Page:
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How to Understand Tax Planning as a Small Business Owner

As a small business owner, you likely wear a lot of hats. And if you’re a solopreneur, you function as CEO, human resources, operations and marketing all in one. As you handle your day-to-day duties, it might be easy to lose sight of one critical function in your business: tax planning. Poor planning can result in unexpected tax bills and penalties that impact your business’s cash flow. Here’s what you need to know.

There’s a Difference Between Gross Revenue and Net Profit

As a small business owner, you pay taxes on your net profit, not your gross revenue. To determine your net profit, deduct any reasonable expenses necessary to run your business from your gross revenue. These expenses may include software, equipment, supplies, home office costs, education and training, lawyer’s or accountant’s fees, and travel expenses.

You Need to Turn a Profit

Don’t allow your business to run at a loss for too long. To meet the IRS safe harbor rule, you must generate a profit in at least three of five consecutive years. If the safe harbor is met, the IRS will presume that you are engaged in business for profit. This allows you to continue deducting your business expenses.

The Income Tax Rate You Pay Depends on Your Business’s Legal Structure

Sole proprietorships and partnerships, for example, are both considered pass-through entities. That means any income flows through to your personal tax return and is taxed at your personal tax rate. C Corporations get taxed at a flat 21% corporate tax rate.

It’s Essential to Keep Business and Personal Finances Separate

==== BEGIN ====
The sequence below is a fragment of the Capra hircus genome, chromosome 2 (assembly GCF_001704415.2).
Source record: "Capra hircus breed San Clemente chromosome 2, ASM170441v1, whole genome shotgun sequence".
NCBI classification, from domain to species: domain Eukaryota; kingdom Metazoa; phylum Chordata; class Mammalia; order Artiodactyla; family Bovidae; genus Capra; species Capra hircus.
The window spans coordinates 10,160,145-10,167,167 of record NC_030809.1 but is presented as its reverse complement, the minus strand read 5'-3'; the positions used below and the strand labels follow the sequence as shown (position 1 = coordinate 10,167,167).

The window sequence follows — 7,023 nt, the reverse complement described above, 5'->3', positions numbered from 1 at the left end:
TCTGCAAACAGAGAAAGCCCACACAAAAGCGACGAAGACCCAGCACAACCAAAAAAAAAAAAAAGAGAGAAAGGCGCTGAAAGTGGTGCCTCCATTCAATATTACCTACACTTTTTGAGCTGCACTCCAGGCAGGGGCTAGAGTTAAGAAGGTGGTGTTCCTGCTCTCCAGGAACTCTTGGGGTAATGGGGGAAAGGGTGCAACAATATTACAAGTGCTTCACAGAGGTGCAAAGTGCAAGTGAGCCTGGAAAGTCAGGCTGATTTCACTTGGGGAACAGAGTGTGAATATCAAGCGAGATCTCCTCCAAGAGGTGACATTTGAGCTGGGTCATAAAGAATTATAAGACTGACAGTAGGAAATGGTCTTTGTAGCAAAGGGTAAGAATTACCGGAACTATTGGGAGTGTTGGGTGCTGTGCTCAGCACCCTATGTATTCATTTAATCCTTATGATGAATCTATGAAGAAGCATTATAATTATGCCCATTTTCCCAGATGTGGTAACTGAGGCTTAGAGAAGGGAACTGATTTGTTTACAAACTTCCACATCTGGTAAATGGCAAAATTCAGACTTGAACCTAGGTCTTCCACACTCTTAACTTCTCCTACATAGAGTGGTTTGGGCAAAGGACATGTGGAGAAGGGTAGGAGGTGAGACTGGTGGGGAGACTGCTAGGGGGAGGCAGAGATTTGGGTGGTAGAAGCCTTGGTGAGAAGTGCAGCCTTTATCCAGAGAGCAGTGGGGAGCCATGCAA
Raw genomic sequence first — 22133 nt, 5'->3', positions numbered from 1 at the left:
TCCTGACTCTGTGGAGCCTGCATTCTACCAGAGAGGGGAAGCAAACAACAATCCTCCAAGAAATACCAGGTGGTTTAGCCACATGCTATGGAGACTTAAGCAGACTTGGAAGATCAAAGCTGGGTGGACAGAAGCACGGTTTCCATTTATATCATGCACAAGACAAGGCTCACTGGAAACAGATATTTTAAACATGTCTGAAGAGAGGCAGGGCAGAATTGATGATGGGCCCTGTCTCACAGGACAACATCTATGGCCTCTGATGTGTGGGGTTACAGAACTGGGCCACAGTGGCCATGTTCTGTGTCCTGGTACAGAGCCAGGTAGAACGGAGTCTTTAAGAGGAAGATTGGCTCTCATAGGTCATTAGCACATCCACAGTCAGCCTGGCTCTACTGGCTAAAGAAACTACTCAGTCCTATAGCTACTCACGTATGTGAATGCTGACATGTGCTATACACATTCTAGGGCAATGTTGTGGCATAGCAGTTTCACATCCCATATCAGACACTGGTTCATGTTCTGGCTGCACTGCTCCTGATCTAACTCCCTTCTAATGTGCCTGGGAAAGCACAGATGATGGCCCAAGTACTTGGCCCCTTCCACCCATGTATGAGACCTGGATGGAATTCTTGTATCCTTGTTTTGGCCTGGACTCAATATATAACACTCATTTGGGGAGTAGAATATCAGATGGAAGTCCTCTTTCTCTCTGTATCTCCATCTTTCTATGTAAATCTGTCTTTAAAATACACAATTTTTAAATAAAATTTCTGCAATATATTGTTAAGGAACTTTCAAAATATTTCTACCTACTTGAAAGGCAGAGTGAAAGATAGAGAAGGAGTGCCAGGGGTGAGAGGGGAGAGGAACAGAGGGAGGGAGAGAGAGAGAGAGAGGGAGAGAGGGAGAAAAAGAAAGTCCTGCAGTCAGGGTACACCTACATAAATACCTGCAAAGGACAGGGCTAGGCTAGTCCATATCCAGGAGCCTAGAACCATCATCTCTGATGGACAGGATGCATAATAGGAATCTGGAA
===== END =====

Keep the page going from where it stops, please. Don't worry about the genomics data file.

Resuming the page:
Start by opening a separate bank account for your business. Maintain accurate, detailed records of your business income, related expenses and any tax payments you made during the year. Good recordkeeping will make your tax planning and filing much easier. Bookkeeping software, such as QuickBooks or Wave, can help.

You’re Responsible for More Than Just Income Taxes

In addition to federal withholding taxes, which vary depending on how much you earn, you may also be responsible for state and local income taxes, Social Security and Medicare taxes, unemployment taxes, excise taxes and sales taxes. In addition, you may need to issue a Form 1099-NEC to any contractor you paid $600 or more to during the year that isn’t registered as either a C Corp or an S Corp.

You May Need to Pay Quarterly Estimated Tax Payments

A W-2 employee usually has income tax withheld from their pay. If you do not pay your taxes through withholding or do not pay enough that way, you might have to pay quarterly estimated tax payments. If you’re not required to make estimated tax payments, you may pay any tax due when you file your return.

Estimated tax payments are generally due on April 15 for the first quarter of the year, June 15 for the second, September 15 for the third and January 15 of the following year for the fourth quarter. A good rule of thumb is to calculate your running profit each quarter and set aside an appropriate percentage for estimated tax payments.

Don’t Panic If You Owe Money When You File Your Tax Return

Pay what you can as soon as possible and contact the IRS to set up a payment plan if you can’t pay it all right away. Update or increase your tax withholdings at work using Form W-4 or, if you are fully self-employed, set aside more money for taxes going forward.

Seek Qualified Advice as Your Business Grows

As you scale up your small business, hire financial professionals who can guide you in the right direction. This team might include a tax professional, such as a certified public accountant or enrolled agent, to help you with tax filing and compliance; a lawyer to whom you can go to for legal advice and who can help draft essential business documents; and a CERTIFIED FINANCIAL PLANNER™ professional, who can help you manage your personal finances. You can find your CFP® professional today at

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